10 Harsh Realities Of Trench Warfare For French Soldiers During World War I
10 Harsh Realities Of Trench Warfare For French Soldiers During World War I

10 Harsh Realities Of Trench Warfare For French Soldiers During World War I

John killerlane - November 18, 2017

10 Harsh Realities Of Trench Warfare For French Soldiers During World War I
French soldiers in shell holes. pinterest

French soldier’s personal accounts of trench warfare

As the Battle of Verdun continued, soldiers arriving there encountered a landscape rivalling Dante’s description of Hell, where once linear trench lines were now little more than defended shell holes after the intense artillery bombardment. Fighting developed into more direct forms of combat between small groups of men battling from one shell hole to another without cover. Cases of “friendly” fire increased as infantry holding these shell holes and craters rather than trench lines , found it much more difficult to distinguish from a comrade from the enemy. To counter this the French sought to regain the initiative in the air by grouping fighter aircraft in squadrons to overwhelm German reconnaissance efforts.
An examination of contemporary private reports written by a postal censor on the 22nd and 28th July 1916 concerning soldier’s letters home provides an insight into the soldier’s morale immediately after fighting at Verdun, and morale six days later. The author speaks of his impression of “physical and moral weariness” inferred from the letters of the 22nd July 1916. Soldiers write of having “hardly any strength” and about the effects of phosgene gas inhalation, which “burns them in the stomach.”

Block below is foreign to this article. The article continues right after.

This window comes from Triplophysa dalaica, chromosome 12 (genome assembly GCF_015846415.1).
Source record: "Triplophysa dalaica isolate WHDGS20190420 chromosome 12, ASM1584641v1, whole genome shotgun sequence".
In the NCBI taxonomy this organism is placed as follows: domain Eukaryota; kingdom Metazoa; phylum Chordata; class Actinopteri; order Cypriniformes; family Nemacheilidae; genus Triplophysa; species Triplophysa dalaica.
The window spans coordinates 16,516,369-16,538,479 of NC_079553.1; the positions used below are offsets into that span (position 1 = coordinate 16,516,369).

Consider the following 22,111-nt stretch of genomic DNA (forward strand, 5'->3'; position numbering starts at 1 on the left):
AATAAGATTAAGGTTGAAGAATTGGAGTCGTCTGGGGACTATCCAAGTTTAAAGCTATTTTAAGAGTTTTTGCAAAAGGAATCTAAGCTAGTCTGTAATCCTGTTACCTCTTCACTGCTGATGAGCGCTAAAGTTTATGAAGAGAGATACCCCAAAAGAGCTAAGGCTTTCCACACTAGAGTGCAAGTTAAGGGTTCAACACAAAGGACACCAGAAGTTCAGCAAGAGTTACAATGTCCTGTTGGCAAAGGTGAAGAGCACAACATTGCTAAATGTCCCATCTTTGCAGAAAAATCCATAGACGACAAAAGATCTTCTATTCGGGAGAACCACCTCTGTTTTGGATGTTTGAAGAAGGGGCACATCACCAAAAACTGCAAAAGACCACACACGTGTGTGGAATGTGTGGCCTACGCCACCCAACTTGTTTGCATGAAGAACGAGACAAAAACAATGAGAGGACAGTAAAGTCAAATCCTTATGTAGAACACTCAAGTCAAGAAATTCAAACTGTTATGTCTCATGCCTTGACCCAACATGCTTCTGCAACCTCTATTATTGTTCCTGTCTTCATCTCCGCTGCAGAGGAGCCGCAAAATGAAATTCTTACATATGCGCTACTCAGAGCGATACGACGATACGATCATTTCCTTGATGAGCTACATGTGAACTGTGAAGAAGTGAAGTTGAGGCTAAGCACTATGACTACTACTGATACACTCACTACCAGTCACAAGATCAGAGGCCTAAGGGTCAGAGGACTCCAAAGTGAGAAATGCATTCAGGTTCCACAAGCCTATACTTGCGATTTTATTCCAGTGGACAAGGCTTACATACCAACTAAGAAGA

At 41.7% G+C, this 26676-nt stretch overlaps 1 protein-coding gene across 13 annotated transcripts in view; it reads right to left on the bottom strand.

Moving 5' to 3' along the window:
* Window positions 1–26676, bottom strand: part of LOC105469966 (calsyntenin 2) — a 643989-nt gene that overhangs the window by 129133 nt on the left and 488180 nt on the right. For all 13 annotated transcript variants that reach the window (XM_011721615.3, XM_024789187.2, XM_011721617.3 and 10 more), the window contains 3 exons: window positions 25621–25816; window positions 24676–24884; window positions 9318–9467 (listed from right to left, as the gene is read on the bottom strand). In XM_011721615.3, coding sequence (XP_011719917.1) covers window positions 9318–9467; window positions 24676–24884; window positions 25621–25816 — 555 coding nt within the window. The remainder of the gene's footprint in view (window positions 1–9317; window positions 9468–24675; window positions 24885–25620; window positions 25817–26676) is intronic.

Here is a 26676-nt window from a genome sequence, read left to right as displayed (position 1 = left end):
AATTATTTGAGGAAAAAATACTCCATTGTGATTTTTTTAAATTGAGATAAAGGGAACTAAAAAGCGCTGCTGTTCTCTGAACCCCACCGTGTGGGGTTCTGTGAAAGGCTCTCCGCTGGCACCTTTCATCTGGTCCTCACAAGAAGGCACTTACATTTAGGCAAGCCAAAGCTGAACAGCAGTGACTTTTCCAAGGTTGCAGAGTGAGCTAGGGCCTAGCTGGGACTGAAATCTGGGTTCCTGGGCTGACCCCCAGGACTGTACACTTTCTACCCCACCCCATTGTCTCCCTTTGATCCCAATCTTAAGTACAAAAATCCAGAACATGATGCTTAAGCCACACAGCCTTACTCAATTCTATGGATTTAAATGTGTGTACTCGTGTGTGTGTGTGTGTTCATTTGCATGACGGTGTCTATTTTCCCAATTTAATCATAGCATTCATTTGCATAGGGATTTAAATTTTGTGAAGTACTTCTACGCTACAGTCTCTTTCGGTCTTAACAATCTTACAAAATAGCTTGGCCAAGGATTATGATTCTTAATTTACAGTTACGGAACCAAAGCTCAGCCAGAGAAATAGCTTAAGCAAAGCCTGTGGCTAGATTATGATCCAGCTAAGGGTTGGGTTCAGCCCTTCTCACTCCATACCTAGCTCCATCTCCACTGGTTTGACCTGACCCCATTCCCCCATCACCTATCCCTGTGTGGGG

The general sense of fear and horror toward Verdun is evident from the soldier’s own testimony, “Hell,” “Furnace,” “Calvary,” are some of the words used to describe the experience of battle there, (the author further informs us that the soldiers had christened it “Place of Death.”) One soldier describes the night of the 19-20 July 1916, as the best day of his life because his division was taken away from Verdun – “We came out from Hell,” he says, “so what if we get killed elsewhere, Verdun is a nightmare for all troops that have passed there.”
The author also notes the “consolation” of receiving letters from home, which came to mean “much more than the news it conveyed.” As the war progressed; “it was a physical, tangible link with the old life,” which “for a moment banished the surrounding realities of war and provided the incentive to struggle on.” The second survey of letters taken six days later on the 28th July shows the difference in morale after a week away from the Hell of Verdun. Soldier’s minds have turned to home and the plight of the women, to the haymaking and the harvest. Still, though, “they revisit the dark memories of the past week in Verdun” but now the “nightmare” had begun to blur, being replaced with a sense of “pride, accompanied even with honour.”